Understanding Population Mortality and Demographic Heterogeneity from a Two-Process Vitality Model
Ting Li, University of Washington
James Anderson, University of Washington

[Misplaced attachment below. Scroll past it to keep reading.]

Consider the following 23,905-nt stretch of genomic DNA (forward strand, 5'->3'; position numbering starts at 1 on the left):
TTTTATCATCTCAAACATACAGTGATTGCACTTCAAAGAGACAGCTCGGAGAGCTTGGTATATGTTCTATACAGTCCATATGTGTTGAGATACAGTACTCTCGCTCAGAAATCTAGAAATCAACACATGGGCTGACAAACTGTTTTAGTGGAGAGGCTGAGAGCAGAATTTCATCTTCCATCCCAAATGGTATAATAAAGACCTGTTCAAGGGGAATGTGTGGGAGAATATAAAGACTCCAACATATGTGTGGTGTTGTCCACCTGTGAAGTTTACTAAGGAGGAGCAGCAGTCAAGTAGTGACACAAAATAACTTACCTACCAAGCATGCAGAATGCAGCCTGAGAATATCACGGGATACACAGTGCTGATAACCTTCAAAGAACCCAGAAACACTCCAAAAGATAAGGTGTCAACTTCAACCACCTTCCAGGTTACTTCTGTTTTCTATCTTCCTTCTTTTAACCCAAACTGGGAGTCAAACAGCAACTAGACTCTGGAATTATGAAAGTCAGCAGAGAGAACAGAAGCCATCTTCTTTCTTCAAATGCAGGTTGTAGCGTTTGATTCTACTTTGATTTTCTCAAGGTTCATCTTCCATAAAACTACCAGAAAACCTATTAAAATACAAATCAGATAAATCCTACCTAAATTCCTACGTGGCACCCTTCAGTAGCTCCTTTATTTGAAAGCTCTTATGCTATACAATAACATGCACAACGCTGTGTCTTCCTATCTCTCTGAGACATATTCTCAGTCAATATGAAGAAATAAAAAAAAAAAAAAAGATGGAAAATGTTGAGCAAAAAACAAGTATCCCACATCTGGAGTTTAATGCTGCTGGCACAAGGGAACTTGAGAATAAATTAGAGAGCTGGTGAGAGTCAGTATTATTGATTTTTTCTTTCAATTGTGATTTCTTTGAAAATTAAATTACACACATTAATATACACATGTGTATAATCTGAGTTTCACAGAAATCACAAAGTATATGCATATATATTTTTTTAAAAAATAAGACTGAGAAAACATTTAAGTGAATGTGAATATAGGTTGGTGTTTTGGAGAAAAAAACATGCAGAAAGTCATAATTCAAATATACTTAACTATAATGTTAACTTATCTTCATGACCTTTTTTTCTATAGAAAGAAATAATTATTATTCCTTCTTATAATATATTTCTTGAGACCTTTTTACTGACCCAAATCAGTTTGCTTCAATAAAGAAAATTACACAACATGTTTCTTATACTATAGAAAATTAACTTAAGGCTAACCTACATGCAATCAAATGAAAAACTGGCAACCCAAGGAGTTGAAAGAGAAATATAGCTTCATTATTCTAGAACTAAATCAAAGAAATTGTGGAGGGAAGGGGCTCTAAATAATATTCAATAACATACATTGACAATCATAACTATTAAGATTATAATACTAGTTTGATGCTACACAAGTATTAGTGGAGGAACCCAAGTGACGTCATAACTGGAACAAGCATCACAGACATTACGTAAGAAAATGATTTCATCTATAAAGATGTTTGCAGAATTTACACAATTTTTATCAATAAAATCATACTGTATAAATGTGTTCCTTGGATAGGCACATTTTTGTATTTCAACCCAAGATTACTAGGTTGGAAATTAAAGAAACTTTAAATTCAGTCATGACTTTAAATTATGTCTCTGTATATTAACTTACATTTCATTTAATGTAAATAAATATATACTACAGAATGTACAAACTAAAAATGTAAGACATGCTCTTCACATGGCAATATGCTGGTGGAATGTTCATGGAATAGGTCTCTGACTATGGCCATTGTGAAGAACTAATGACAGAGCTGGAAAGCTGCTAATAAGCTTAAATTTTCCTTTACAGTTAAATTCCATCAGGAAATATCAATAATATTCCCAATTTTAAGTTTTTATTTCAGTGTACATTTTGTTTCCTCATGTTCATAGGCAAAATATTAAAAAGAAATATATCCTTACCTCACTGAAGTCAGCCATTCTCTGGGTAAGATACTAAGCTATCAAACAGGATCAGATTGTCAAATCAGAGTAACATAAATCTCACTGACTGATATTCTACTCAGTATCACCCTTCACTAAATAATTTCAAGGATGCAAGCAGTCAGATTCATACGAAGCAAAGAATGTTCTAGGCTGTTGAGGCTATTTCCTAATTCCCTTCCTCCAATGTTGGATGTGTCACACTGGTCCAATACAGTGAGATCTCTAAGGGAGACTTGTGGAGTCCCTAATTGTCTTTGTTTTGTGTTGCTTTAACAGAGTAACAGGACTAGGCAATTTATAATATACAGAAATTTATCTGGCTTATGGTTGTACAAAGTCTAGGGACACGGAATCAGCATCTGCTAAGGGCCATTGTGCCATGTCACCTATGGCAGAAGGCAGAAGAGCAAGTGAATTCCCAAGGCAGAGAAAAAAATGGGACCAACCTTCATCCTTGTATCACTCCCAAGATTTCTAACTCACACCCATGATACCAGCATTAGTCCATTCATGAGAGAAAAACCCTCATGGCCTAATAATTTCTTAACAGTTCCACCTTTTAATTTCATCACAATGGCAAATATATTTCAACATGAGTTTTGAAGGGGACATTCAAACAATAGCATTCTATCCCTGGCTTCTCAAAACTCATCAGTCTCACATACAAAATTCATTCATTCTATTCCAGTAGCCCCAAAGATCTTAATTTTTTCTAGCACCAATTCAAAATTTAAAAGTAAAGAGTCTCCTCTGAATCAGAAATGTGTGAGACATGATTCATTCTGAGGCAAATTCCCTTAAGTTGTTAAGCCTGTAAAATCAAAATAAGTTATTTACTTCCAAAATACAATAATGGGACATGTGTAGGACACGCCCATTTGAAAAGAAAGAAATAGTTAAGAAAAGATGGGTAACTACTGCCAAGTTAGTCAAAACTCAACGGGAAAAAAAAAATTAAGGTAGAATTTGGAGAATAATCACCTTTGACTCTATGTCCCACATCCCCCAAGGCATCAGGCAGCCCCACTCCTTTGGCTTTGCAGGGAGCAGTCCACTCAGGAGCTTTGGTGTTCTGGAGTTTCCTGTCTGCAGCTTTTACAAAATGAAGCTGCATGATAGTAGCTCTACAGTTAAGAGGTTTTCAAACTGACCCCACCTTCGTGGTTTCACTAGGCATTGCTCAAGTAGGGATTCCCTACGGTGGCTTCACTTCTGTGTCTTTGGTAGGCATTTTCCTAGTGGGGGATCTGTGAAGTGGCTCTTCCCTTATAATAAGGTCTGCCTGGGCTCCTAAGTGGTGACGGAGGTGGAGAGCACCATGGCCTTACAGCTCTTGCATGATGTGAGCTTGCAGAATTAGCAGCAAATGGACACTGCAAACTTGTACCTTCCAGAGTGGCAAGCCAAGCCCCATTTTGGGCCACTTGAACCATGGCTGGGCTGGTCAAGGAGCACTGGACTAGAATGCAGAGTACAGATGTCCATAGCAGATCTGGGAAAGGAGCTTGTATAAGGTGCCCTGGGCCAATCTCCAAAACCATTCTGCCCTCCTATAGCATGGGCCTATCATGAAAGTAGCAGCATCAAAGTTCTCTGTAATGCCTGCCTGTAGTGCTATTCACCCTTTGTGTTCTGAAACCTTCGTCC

The model established in this work is trying to understand population mortality through two interactive stochastic processes: the intrinsic process defines the survival capacity (vitality) of an organism declines as a Wiener process and hits a zero-boundary where intrinsic death occurs; the extrinsic process assumes extrinsic mortality as the intensity of external challenges exceeding the internal vitality level. With the parameter framework, the model is able to fit mortality data for the entire human life from infants up to 110 years old. With a realistic heterogeneity structure, the model is capable of assessing mortality heterogeneity within a population. And with the construction of two processes, the model can also conduct mortality partition which allows direct analysis of senescence process. Unlike the Strehler and Mildvan (SM) theory, the model can be applied to both period- and cohort-based human mortality data to explore survival patterns without artificial constrains on the parameters.